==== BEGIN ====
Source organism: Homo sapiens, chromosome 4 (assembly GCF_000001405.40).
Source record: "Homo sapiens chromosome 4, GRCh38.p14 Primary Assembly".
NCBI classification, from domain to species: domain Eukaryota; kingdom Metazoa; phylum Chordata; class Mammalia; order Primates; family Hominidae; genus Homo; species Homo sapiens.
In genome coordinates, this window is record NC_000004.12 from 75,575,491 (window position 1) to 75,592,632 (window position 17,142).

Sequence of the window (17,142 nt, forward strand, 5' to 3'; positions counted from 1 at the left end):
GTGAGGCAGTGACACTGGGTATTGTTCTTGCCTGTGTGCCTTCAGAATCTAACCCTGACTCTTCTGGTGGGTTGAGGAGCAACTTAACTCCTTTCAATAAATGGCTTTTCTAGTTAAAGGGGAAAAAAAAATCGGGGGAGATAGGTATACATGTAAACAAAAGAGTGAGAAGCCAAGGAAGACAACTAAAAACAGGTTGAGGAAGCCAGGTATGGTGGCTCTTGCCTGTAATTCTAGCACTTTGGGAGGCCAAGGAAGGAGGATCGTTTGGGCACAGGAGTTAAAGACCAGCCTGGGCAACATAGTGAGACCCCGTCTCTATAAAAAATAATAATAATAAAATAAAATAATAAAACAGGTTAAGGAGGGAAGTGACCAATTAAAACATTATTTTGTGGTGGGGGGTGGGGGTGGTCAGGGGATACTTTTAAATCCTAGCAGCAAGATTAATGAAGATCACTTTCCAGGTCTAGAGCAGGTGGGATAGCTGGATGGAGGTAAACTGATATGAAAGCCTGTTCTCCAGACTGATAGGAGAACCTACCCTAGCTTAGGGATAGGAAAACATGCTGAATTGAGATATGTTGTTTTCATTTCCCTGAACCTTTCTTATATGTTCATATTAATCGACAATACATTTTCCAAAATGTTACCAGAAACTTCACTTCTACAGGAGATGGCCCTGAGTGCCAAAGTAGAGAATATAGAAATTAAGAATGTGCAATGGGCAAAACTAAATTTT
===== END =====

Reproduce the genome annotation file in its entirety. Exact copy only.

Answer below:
Source organism: Homo sapiens, chromosome 4 (assembly GCF_000001405.40).
Source record: "Homo sapiens chromosome 4, GRCh38.p14 Primary Assembly".
NCBI classification, from domain to species: domain Eukaryota; kingdom Metazoa; phylum Chordata; class Mammalia; order Primates; family Hominidae; genus Homo; species Homo sapiens.
In genome coordinates, this window is record NC_000004.12 from 75,575,491 (window position 1) to 75,592,632 (window position 17,142).

Sequence of the window (17,142 nt, forward strand, 5' to 3'; positions counted from 1 at the left end):
GTGAGGCAGTGACACTGGGTATTGTTCTTGCCTGTGTGCCTTCAGAATCTAACCCTGACTCTTCTGGTGGGTTGAGGAGCAACTTAACTCCTTTCAATAAATGGCTTTTCTAGTTAAAGGGGAAAAAAAAATCGGGGGAGATAGGTATACATGTAAACAAAAGAGTGAGAAGCCAAGGAAGACAACTAAAAACAGGTTGAGGAAGCCAGGTATGGTGGCTCTTGCCTGTAATTCTAGCACTTTGGGAGGCCAAGGAAGGAGGATCGTTTGGGCACAGGAGTTAAAGACCAGCCTGGGCAACATAGTGAGACCCCGTCTCTATAAAAAATAATAATAATAAAATAAAATAATAAAACAGGTTAAGGAGGGAAGTGACCAATTAAAACATTATTTTGTGGTGGGGGGTGGGGGTGGTCAGGGGATACTTTTAAATCCTAGCAGCAAGATTAATGAAGATCACTTTCCAGGTCTAGAGCAGGTGGGATAGCTGGATGGAGGTAAACTGATATGAAAGCCTGTTCTCCAGACTGATAGGAGAACCTACCCTAGCTTAGGGATAGGAAAACATGCTGAATTGAGATATGTTGTTTTCATTTCCCTGAACCTTTCTTATATGTTCATATTAATCGACAATACATTTTCCAAAATGTTACCAGAAACTTCACTTCTACAGGAGATGGCCCTGAGTGCCAAAGTAGAGAATATAGAAATTAAGAATGTGCAATGGGCAAAACTAAATTTT